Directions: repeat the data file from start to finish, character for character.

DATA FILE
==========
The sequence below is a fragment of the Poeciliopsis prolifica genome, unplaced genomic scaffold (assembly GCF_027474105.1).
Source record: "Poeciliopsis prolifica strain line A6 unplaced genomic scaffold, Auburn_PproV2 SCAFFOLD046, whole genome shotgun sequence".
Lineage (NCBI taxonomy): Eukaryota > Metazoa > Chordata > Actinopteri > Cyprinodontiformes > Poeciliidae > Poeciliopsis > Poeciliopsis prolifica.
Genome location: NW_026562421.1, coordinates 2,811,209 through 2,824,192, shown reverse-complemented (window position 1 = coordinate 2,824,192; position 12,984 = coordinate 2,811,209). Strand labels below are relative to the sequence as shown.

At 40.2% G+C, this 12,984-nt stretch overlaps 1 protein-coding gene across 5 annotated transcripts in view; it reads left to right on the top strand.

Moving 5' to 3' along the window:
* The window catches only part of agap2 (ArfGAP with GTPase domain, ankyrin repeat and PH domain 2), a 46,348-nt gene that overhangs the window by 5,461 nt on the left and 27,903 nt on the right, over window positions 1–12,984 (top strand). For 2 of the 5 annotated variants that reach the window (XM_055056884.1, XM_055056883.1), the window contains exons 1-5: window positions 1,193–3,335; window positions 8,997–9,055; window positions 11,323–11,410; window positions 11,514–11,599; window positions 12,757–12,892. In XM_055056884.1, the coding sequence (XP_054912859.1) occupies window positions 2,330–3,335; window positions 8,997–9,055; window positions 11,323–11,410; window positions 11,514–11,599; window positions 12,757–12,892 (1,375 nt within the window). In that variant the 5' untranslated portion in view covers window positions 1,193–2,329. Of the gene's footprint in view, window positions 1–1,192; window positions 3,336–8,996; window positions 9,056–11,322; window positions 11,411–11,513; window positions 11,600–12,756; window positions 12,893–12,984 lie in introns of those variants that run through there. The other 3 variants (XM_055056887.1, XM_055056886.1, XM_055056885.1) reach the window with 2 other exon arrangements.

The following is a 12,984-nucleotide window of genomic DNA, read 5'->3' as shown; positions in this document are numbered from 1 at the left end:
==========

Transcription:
The sequence below is a fragment of the Poeciliopsis prolifica genome, unplaced genomic scaffold (assembly GCF_027474105.1).
Source record: "Poeciliopsis prolifica strain line A6 unplaced genomic scaffold, Auburn_PproV2 SCAFFOLD046, whole genome shotgun sequence".
Lineage (NCBI taxonomy): Eukaryota > Metazoa > Chordata > Actinopteri > Cyprinodontiformes > Poeciliidae > Poeciliopsis > Poeciliopsis prolifica.
Genome location: NW_026562421.1, coordinates 2,811,209 through 2,824,192, shown reverse-complemented (window position 1 = coordinate 2,824,192; position 12,984 = coordinate 2,811,209). Strand labels below are relative to the sequence as shown.

At 40.2% G+C, this 12,984-nt stretch overlaps 1 protein-coding gene across 5 annotated transcripts in view; it reads left to right on the top strand.

Moving 5' to 3' along the window:
* The window catches only part of agap2 (ArfGAP with GTPase domain, ankyrin repeat and PH domain 2), a 46,348-nt gene that overhangs the window by 5,461 nt on the left and 27,903 nt on the right, over window positions 1–12,984 (top strand). For 2 of the 5 annotated variants that reach the window (XM_055056884.1, XM_055056883.1), the window contains exons 1-5: window positions 1,193–3,335; window positions 8,997–9,055; window positions 11,323–11,410; window positions 11,514–11,599; window positions 12,757–12,892. In XM_055056884.1, the coding sequence (XP_054912859.1) occupies window positions 2,330–3,335; window positions 8,997–9,055; window positions 11,323–11,410; window positions 11,514–11,599; window positions 12,757–12,892 (1,375 nt within the window). In that variant the 5' untranslated portion in view covers window positions 1,193–2,329. Of the gene's footprint in view, window positions 1–1,192; window positions 3,336–8,996; window positions 9,056–11,322; window positions 11,411–11,513; window positions 11,600–12,756; window positions 12,893–12,984 lie in introns of those variants that run through there. The other 3 variants (XM_055056887.1, XM_055056886.1, XM_055056885.1) reach the window with 2 other exon arrangements.

The following is a 12,984-nucleotide window of genomic DNA, read 5'->3' as shown; positions in this document are numbered from 1 at the left end: